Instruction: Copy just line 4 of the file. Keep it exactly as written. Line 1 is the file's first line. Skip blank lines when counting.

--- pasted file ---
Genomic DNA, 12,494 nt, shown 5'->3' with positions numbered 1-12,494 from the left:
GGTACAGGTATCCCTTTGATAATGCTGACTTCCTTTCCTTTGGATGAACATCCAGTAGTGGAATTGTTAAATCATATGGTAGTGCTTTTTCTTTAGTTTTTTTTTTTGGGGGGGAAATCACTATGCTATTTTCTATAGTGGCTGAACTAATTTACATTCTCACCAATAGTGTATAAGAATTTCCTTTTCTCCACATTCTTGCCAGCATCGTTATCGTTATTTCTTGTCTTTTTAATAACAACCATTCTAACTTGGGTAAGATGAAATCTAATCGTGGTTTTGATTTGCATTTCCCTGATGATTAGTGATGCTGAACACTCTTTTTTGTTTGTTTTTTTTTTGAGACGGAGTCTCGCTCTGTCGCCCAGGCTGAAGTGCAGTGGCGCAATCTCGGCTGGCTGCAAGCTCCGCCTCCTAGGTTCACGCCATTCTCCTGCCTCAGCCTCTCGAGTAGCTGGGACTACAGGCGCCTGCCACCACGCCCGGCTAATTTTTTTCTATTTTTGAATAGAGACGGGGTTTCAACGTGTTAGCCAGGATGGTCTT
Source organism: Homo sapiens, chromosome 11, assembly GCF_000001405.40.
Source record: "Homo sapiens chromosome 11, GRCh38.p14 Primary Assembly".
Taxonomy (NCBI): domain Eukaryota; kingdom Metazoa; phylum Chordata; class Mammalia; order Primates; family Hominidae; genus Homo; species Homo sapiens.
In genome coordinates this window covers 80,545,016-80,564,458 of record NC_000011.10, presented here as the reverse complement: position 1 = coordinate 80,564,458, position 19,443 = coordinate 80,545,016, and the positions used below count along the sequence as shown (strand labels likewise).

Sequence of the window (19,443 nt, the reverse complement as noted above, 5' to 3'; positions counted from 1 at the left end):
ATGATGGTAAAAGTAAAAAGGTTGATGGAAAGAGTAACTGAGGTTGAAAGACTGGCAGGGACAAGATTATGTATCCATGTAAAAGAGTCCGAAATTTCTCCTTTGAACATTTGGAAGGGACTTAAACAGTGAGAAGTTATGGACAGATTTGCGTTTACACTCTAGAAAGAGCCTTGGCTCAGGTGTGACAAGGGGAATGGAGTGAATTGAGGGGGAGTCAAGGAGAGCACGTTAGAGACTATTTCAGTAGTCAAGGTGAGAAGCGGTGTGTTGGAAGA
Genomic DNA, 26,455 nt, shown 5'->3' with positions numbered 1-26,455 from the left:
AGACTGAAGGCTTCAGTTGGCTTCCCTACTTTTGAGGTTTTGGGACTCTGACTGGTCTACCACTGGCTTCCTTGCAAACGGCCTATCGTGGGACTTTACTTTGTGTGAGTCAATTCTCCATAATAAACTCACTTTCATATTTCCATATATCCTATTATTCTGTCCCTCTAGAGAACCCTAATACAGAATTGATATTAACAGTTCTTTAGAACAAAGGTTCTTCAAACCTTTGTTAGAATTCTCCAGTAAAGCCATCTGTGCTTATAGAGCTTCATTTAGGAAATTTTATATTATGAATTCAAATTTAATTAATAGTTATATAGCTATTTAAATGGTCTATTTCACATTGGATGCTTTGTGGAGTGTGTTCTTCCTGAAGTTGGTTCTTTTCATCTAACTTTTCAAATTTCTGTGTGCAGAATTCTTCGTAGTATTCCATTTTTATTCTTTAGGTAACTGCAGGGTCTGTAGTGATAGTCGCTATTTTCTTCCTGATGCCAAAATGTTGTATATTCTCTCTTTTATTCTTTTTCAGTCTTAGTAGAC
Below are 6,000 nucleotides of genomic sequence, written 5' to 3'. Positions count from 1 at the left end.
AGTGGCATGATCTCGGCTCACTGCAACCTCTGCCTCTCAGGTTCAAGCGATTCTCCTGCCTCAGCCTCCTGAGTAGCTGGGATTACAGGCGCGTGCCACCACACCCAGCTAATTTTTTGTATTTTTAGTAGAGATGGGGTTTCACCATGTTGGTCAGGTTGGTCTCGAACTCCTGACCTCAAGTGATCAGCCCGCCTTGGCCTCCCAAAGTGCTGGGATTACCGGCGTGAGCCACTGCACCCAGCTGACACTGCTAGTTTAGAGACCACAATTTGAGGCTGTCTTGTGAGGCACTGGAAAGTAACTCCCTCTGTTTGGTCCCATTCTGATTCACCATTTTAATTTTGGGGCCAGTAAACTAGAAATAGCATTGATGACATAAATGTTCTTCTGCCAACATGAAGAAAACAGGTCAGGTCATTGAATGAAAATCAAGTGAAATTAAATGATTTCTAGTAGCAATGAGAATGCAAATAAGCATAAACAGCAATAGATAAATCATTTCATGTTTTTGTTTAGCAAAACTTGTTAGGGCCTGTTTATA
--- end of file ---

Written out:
Source record: "Homo sapiens chromosome 11, GRCh38.p14 Primary Assembly".